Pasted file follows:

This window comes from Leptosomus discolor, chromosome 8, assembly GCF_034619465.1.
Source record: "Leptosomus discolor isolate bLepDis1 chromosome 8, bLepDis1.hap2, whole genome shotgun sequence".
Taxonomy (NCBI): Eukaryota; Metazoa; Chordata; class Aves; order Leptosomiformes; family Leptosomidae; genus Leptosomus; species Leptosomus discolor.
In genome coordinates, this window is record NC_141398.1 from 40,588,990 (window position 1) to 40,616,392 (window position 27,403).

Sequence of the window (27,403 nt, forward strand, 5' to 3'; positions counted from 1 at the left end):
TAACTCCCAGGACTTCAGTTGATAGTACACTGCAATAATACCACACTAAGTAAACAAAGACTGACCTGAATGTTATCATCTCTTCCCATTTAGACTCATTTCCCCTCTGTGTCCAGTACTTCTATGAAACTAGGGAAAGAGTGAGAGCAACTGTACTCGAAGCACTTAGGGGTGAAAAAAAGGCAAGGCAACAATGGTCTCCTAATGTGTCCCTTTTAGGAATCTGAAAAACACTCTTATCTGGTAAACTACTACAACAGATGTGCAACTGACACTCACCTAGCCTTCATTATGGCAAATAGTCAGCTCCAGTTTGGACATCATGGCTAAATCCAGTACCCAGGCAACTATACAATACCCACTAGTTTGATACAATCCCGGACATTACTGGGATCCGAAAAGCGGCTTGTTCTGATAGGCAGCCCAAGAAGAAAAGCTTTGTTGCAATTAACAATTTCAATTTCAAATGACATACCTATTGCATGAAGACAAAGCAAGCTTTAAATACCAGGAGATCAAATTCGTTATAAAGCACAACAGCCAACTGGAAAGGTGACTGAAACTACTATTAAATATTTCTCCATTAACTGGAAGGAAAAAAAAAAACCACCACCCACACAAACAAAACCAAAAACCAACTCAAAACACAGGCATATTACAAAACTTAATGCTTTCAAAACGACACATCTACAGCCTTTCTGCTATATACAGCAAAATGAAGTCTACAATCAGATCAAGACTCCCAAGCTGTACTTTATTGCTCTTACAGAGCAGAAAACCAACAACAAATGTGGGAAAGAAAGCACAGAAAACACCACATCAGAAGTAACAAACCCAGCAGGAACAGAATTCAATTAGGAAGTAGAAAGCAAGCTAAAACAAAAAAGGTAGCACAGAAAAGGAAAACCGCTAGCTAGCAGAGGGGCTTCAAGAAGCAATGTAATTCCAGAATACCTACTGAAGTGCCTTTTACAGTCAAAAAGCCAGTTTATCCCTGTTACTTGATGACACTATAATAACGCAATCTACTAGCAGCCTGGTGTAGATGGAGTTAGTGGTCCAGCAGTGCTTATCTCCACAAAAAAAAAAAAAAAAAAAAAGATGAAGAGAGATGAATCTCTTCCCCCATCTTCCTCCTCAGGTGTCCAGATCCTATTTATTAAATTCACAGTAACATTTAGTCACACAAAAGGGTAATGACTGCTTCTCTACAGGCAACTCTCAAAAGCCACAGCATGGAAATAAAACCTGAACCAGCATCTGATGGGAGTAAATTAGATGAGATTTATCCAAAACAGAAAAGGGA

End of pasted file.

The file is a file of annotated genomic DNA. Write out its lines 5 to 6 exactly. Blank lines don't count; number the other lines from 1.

Sequence of the window (27,403 nt, forward strand, 5' to 3'; positions counted from 1 at the left end):
TAACTCCCAGGACTTCAGTTGATAGTACACTGCAATAATACCACACTAAGTAAACAAAGACTGACCTGAATGTTATCATCTCTTCCCATTTAGACTCATTTCCCCTCTGTGTCCAGTACTTCTATGAAACTAGGGAAAGAGTGAGAGCAACTGTACTCGAAGCACTTAGGGGTGAAAAAAAGGCAAGGCAACAATGGTCTCCTAATGTGTCCCTTTTAGGAATCTGAAAAACACTCTTATCTGGTAAACTACTACAACAGATGTGCAACTGACACTCACCTAGCCTTCATTATGGCAAATAGTCAGCTCCAGTTTGGACATCATGGCTAAATCCAGTACCCAGGCAACTATACAATACCCACTAGTTTGATACAATCCCGGACATTACTGGGATCCGAAAAGCGGCTTGTTCTGATAGGCAGCCCAAGAAGAAAAGCTTTGTTGCAATTAACAATTTCAATTTCAAATGACATACCTATTGCATGAAGACAAAGCAAGCTTTAAATACCAGGAGATCAAATTCGTTATAAAGCACAACAGCCAACTGGAAAGGTGACTGAAACTACTATTAAATATTTCTCCATTAACTGGAAGGAAAAAAAAAAACCACCACCCACACAAACAAAACCAAAAACCAACTCAAAACACAGGCATATTACAAAACTTAATGCTTTCAAAACGACACATCTACAGCCTTTCTGCTATATACAGCAAAATGAAGTCTACAATCAGATCAAGACTCCCAAGCTGTACTTTATTGCTCTTACAGAGCAGAAAACCAACAACAAATGTGGGAAAGAAAGCACAGAAAACACCACATCAGAAGTAACAAACCCAGCAGGAACAGAATTCAATTAGGAAGTAGAAAGCAAGCTAAAACAAAAAAGGTAGCACAGAAAAGGAAAACCGCTAGCTAGCAGAGGGGCTTCAAGAAGCAATGTAATTCCAGAATACCTACTGAAGTGCCTTTTACAGTCAAAAAGCCAGTTTATCCCTGTTACTTGATGACACTATAATAACGCAATCTACTAGCAGCCTGGTGTAGATGGAGTTAGTGGTCCAGCAGTGCTTATCTCCACAAAAAAAAAAAAAAAAAAAAAGATGAAGAGAGATGAATCTCTTCCCCCATCTTCCTCCTCAGGTGTCCAGATCCTATTTATTAAATTCACAGTAACATTTAGTCACACAAAAGGGTAATGACTGCTTCTCTACAGGCAACTCTCAAAAGCCACAGCATGGAAATAAAACCTGAACCAGCATCTGATGGGAGTAAATTAGATGAGATTTATCCAAAACAGAAAAGGGA